The canonical version extends to 24 tablets. The conventional title is the first gloss, ur5-ra and ḫubullu meaning “interest-bearing debt” in Sumerian and Akkadian, respectively. One bilingual version from Ugarit is Sumerian/Hurrian rather than Sumerian/Akkadian.

A partial table of contents:
• Tablet 4: naval vehicles
• Tablet 5: terrestrial vehicles
• Tablets 13 to 15: systematic enumeration of the names of domestic animals, terrestrial animals, and birds (including bats)
• Tablet 16: stones
• Tablet 17: plants.
• Tablet 22: star names

The bulk of the collection was compiled in the Old Babylonian period (early 2nd millennium BC), with pre-canonical forerunner documents extending into the later 3rd millennium.

Like other canonical glossaries, the Urra=hubullu was often used for scribal practice.

For it increaseth. Thou huntest me as a fierce lion: and again thou shewest thyself marvellous upon me.

Thou renewest thy witnesses against me, and increasest thine indignation upon me; changes and war are against me” (Job 10:4-17).

Job continues to question God as if He were his adversary in court.  He wants to know how God, who so wonderfully formed him in the womb, could all the while have planned to punish him – even though he may be innocent.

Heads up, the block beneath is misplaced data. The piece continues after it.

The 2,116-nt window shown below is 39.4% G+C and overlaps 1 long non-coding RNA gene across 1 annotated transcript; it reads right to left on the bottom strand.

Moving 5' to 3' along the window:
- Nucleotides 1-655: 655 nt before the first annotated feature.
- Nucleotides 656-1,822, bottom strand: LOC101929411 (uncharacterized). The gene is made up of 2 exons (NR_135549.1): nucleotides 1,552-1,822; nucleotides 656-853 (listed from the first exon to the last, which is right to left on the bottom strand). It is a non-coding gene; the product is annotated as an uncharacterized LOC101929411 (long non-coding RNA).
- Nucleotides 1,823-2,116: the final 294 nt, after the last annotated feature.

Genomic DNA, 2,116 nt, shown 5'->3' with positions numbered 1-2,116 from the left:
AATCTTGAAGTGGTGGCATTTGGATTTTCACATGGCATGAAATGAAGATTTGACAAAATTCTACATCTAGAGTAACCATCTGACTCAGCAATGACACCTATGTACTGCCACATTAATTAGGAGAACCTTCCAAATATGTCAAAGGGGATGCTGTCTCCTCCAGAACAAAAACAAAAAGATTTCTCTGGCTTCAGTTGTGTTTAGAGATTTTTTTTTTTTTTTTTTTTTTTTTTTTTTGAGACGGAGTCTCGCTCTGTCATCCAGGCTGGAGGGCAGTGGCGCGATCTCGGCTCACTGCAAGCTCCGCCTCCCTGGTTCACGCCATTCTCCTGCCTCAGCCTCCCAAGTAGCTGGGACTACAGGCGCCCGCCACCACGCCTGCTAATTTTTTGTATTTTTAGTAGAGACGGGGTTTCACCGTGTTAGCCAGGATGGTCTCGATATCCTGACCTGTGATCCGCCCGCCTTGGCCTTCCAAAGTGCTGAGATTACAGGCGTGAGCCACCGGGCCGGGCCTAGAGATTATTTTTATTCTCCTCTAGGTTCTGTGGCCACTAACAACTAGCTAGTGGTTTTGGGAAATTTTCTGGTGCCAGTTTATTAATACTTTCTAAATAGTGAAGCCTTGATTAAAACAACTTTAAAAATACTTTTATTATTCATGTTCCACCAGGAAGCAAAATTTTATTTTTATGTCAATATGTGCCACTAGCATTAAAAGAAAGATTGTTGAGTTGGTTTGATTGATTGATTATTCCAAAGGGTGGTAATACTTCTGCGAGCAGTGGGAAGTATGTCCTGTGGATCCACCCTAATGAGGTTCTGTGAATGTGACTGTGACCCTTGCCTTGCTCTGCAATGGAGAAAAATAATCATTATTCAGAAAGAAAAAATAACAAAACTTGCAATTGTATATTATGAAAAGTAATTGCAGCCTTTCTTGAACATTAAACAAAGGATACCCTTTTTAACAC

“Wherefore then hast thou brought me forth out of the womb? Oh that I had given up the ghost, and no eye had seen me!

I should have been as though I had not been; I should have been carried from the womb to the grave.

Are not my days few? cease then, and let me alone, that I may take comfort a little,

Before I go whence I shall not return, even to the land of darkness and the shadow of death;

A land of darkness, as darkness itself; and of the shadow of death, without any order, and where the light is as darkness” (Job 10:18-22).

Sumerian Scribal Education

In the ancient world scribes held a position of high prestige, and select young men attended scribal schools to learn the trade.Several pieces Babylonian literature tells us about Mesopotamian scribal schools. From at least two sources we learn that older, more advanced students called “big brothers,” supervised younger pupils and assisted them with their lessons.

Students were taught not only how to read and write cuneiform signs but also to speak Sumerian, the scholarly language of the day (the people’s first language was Akkadian).

Students repeatedly copied works of literature and “lexical lists” (bilingual dictionaries covering both Akkadian and Sumerian words, similar to today’s English-Spanish dictionaries) until they had mastered signs and their meanings.

Mathematics, weights and measures, budgeting and business management were all included in the curriculum. Such an education taught the aspiring scribe how to prepare contracts (for adoptions, sales, marriages, wage agreements, etc.).

No parallel literature outlining Is­rael’s educational system is known. We are aware that specific clans of Kenites were closely associated with the Israelites and trained in scribal art (1 Chr 2:55).

The Levites, as keepers of the Biblical texts, appear to have served a scribal function as well. Regardless of the lack of texts related specifically to scribal training, we know from Biblical references to scribes, as well as from abundant evidence of their work, that the scribes of ancient Israel were highly trained and took pride in their work, as was the tradition throughout the ancient Near East.